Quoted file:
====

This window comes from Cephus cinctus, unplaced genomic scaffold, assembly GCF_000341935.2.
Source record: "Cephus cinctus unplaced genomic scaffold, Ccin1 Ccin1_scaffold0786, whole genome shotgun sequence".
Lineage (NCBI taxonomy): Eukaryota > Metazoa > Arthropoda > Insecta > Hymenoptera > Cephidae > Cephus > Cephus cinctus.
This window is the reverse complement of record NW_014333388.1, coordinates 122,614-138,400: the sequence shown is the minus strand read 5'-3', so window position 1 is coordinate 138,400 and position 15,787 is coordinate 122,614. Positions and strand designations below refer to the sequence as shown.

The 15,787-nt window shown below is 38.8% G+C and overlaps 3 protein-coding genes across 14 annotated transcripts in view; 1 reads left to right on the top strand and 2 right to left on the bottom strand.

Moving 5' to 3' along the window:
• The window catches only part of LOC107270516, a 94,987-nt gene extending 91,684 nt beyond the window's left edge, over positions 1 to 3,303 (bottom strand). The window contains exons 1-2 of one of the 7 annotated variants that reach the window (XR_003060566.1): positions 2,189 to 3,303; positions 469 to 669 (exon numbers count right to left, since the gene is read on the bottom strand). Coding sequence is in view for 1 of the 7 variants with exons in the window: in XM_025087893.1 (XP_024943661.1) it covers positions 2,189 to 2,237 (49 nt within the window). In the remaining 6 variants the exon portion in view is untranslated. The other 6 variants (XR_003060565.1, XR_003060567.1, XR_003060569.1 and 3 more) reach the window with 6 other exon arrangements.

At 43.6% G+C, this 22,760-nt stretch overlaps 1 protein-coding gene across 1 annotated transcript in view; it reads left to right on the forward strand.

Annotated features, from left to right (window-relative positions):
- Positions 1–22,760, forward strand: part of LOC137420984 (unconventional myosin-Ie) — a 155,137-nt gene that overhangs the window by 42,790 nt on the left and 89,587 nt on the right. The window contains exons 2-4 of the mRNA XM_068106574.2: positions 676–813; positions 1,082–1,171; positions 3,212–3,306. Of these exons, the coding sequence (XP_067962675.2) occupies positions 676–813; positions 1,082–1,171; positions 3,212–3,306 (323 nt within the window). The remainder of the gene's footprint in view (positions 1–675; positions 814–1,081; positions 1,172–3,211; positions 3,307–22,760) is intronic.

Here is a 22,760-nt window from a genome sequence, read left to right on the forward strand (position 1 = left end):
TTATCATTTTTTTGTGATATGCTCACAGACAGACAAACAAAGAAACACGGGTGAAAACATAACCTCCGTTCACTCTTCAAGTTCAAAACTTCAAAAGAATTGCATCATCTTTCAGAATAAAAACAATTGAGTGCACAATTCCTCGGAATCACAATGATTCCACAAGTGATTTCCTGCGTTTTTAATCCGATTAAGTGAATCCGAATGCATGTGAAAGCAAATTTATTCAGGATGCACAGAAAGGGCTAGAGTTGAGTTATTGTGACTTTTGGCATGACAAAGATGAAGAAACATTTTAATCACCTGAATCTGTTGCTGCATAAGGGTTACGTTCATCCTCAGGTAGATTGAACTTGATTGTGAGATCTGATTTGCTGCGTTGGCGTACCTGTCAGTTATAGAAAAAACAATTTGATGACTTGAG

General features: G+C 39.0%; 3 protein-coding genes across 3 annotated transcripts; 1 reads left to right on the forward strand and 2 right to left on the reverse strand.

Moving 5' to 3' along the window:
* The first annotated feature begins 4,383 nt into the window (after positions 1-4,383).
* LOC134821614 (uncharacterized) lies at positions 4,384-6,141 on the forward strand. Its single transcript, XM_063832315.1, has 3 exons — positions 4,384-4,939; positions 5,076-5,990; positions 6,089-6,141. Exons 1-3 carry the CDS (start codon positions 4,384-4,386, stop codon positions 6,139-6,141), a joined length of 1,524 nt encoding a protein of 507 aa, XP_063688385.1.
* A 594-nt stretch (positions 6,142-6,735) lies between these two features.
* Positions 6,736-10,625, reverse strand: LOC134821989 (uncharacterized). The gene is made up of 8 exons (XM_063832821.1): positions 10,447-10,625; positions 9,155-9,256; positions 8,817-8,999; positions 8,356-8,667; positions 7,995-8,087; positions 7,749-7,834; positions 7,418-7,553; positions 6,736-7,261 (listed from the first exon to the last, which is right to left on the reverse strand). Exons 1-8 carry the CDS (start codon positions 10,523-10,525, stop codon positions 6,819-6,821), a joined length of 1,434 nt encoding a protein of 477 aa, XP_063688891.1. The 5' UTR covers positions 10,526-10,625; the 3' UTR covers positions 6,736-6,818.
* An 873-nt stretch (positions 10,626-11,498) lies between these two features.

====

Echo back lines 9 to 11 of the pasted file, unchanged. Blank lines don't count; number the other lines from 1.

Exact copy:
Annotated features, from left to right (window-relative positions):
- Positions 1–22,760, forward strand: part of LOC137420984 (unconventional myosin-Ie) — a 155,137-nt gene that overhangs the window by 42,790 nt on the left and 89,587 nt on the right. The window contains exons 2-4 of the mRNA XM_068106574.2: positions 676–813; positions 1,082–1,171; positions 3,212–3,306. Of these exons, the coding sequence (XP_067962675.2) occupies positions 676–813; positions 1,082–1,171; positions 3,212–3,306 (323 nt within the window). The remainder of the gene's footprint in view (positions 1–675; positions 814–1,081; positions 1,172–3,211; positions 3,307–22,760) is intronic.

Here is a 22,760-nt window from a genome sequence, read left to right on the forward strand (position 1 = left end):